The Supreme Court rules that defense standard set forth in Hardison has been erroneously interpreted by lower courts for nearly 50 years.
Background of Groff v. DeJoy
The case, Groff v. DeJoy, arose when Gerald Groff sought to be excused from working on Sundays to observe the Sabbath. Groff is a United States Postal Service employee and Evangelical Christian who believes that Sundays should be devoted to worship and rest, not “secular labor.”
In 2012, when Groff began working for the USPS, his assignment did not typically require Sunday work. Things changed in 2013, when USPS and Amazon made an agreement to facilitate Sunday deliveries of Amazon packages. In 2016, the USPS signed a memorandum of understanding that set out how Sunday and holiday parcel delivery would be handled. After the memorandum of understanding was adopted, Groff was told that he would be required to work on Sundays. He then sought and received a transfer to Holtwood, a smaller rural USPS station that had only seven employees and that, at the time, did not make Sunday deliveries. But in March 2016, Amazon deliveries began there as well.
Because Groff refused to work on Sundays, USPS made other arrangements. During the peak season, Sunday deliveries that would have otherwise been performed by Groff were carried out by the rest of the Holtwood staff, including the postmaster, whose job ordinarily does not involve delivering mail. During other months, Groff ’s Sunday assignments were redistributed to other carriers assigned to the regional hub.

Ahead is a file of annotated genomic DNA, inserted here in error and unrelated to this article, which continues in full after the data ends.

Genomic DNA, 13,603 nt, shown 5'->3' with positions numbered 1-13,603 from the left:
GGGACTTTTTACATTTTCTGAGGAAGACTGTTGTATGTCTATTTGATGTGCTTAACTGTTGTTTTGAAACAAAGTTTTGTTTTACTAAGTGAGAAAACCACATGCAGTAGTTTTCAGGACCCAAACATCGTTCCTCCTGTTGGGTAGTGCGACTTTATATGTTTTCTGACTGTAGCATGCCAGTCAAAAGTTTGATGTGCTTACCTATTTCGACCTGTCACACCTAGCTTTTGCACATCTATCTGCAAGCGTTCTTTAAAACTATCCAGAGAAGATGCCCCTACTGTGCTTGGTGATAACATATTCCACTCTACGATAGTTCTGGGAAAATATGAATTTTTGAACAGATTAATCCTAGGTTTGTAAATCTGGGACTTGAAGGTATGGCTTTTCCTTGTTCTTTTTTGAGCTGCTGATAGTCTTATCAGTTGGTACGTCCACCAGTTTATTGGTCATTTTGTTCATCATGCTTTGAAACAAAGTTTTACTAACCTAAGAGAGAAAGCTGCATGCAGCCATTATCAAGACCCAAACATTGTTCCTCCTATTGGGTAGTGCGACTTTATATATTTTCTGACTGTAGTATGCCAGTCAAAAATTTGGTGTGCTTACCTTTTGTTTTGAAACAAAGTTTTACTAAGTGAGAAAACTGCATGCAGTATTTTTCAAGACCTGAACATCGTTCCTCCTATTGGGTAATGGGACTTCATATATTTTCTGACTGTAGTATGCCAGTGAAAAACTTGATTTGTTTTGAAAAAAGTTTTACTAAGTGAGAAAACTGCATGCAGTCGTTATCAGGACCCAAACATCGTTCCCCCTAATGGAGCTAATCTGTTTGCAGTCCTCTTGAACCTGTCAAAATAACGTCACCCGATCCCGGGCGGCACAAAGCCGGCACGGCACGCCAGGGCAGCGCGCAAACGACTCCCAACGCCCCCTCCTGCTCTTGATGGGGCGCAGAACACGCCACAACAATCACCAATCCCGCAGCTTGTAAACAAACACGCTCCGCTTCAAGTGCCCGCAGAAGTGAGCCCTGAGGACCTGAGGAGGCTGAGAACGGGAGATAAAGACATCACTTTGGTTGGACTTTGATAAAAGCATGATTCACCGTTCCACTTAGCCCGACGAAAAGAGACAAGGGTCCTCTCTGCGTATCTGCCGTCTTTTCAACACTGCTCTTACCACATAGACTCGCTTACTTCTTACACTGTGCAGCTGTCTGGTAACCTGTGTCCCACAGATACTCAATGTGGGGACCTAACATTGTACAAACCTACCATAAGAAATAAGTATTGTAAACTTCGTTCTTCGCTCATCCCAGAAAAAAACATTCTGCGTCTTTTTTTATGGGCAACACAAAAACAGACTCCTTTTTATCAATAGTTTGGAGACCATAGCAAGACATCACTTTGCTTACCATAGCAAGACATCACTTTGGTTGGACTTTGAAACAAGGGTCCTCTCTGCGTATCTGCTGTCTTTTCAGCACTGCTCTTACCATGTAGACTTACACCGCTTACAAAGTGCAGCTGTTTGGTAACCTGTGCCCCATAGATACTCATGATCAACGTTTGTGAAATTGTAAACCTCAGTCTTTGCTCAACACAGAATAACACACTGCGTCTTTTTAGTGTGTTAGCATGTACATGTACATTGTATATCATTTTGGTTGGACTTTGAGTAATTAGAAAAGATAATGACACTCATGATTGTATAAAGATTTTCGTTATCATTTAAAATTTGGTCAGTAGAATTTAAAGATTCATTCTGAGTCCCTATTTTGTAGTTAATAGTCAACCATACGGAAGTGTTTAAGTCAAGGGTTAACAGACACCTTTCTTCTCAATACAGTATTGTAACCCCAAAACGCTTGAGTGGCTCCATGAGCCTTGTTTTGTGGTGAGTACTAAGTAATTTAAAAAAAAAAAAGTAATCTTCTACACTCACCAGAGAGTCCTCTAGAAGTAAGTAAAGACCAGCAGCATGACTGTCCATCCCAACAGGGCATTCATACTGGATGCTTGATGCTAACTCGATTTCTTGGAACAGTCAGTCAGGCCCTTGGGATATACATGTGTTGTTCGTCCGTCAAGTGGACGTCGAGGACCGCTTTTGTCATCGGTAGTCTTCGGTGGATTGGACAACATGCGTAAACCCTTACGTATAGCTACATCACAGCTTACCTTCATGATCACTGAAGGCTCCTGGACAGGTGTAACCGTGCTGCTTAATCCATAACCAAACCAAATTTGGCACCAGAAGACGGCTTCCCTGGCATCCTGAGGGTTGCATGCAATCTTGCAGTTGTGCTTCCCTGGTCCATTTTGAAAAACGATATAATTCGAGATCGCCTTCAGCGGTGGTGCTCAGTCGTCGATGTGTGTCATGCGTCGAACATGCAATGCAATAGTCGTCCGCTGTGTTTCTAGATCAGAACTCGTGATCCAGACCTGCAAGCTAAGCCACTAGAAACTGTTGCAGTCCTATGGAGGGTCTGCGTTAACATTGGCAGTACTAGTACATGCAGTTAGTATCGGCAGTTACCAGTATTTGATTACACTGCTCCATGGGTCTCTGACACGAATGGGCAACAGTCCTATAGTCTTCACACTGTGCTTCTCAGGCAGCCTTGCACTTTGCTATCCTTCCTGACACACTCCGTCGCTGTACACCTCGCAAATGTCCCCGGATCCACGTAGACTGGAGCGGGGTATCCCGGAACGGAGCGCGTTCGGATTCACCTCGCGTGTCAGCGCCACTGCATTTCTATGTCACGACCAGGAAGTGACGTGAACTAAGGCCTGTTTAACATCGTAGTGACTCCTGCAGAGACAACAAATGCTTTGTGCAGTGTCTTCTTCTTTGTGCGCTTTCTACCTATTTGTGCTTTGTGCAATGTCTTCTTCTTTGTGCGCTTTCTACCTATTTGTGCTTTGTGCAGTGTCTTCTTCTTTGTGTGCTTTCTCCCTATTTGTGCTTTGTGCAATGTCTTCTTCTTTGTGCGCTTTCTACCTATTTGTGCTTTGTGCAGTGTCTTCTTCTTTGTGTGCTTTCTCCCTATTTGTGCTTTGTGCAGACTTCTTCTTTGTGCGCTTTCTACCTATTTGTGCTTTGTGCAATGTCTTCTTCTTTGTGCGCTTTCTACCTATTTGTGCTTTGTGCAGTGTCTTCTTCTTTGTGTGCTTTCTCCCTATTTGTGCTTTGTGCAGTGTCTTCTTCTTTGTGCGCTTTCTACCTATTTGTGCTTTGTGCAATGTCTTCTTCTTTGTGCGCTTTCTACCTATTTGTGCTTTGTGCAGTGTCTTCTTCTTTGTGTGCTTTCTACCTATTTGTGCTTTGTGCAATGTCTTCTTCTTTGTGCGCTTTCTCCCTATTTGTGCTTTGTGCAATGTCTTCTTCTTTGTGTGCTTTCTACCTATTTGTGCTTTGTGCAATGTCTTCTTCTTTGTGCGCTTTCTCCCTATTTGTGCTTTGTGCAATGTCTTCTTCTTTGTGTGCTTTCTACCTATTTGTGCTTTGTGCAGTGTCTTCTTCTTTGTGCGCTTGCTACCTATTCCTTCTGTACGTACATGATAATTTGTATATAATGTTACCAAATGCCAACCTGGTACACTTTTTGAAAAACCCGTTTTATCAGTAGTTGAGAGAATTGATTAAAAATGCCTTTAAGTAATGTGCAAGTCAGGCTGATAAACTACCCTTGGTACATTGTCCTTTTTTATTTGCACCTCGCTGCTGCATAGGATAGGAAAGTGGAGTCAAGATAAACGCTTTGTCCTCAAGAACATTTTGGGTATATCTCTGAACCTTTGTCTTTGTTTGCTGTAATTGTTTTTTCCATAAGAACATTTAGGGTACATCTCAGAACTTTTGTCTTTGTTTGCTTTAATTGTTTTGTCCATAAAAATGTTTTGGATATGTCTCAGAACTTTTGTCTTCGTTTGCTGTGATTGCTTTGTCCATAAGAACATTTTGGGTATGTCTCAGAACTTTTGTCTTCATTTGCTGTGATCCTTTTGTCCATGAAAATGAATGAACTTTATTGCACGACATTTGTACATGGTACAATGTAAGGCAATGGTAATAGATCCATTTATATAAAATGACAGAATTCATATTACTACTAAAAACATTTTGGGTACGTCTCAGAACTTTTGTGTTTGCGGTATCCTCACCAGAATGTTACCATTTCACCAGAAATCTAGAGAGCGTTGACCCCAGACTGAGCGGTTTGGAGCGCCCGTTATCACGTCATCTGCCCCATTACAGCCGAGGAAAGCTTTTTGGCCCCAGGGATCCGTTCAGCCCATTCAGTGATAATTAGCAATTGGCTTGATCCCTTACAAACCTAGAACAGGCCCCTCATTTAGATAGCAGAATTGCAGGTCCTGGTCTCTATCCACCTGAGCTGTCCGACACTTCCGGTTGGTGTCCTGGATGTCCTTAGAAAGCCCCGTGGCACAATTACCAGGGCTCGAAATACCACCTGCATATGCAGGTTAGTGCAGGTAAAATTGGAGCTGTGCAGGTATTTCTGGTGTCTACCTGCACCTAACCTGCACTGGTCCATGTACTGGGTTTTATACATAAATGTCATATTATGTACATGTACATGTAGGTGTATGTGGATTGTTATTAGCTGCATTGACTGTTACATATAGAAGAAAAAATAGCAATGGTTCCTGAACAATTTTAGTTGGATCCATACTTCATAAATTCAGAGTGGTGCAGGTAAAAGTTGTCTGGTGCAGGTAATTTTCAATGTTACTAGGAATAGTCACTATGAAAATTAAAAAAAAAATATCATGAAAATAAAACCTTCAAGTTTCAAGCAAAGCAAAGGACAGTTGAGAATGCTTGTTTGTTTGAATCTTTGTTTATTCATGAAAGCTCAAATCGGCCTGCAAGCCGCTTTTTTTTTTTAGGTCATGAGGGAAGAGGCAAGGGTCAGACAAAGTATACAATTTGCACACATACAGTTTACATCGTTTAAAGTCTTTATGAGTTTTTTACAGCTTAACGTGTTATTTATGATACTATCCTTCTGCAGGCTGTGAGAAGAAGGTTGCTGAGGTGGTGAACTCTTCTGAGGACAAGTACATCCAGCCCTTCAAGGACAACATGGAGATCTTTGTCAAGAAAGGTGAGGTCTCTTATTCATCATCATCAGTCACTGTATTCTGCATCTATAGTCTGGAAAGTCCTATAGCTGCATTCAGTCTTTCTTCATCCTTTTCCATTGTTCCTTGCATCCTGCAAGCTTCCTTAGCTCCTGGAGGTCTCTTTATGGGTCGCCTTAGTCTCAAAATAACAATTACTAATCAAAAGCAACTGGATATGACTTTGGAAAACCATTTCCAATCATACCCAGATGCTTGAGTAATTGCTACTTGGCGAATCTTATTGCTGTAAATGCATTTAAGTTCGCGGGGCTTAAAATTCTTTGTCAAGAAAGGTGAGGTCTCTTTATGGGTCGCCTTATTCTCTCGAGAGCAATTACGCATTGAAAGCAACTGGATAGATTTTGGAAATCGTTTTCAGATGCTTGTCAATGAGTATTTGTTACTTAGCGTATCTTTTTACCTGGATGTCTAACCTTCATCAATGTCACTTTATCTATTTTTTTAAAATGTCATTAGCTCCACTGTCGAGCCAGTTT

Groff continued to receive “progressive discipline” for failing to work on Sundays until his resignation in 2019. After resigning, Groff filed suit, alleging that USPS failed to accommodate his religion under Title VII of the Civil Rights Act of 1964.
The case reached the Philadelphia-based Third Circuit in 2022. Applying Trans World Airlines, Inc. v. Hardison, 432 U. S. 63 (1977), the Third Circuit affirmed summary judgment in favor of the USPS, concluding that excluding Groff from Sunday work created an “undue hardship” by “impos[ing] on his coworkers, disrupt[ing] the workplace and workflow, and diminish[ing] employee morale.”
The Supreme Court holds that the Third Circuit was wrong about what “more than a de minimis cost” means in the accommodation context.
Although labeled as “undue hardship,” the Third Circuit, relying on Hardison, ruled that “[a]n ‘undue hardship’ is one that results in more than a de minimis cost to the employer.” Groff v. Dejoy, 35 F.4th 162, 174 (3d Cir. 2022). This interpretation equates “undue hardship” standard to “more than a de minimis cost” standard of religious accommodation defense.
The Supreme Court in Groff v. DeJoy, decided on June 29, 2023, now clarifies that showing “more than a de minimis cost” does not suffice to establish “undue hardship” under Title VII. Rather, “undue hardship” is shown when a burden is substantial in the overall context of an employer’s business.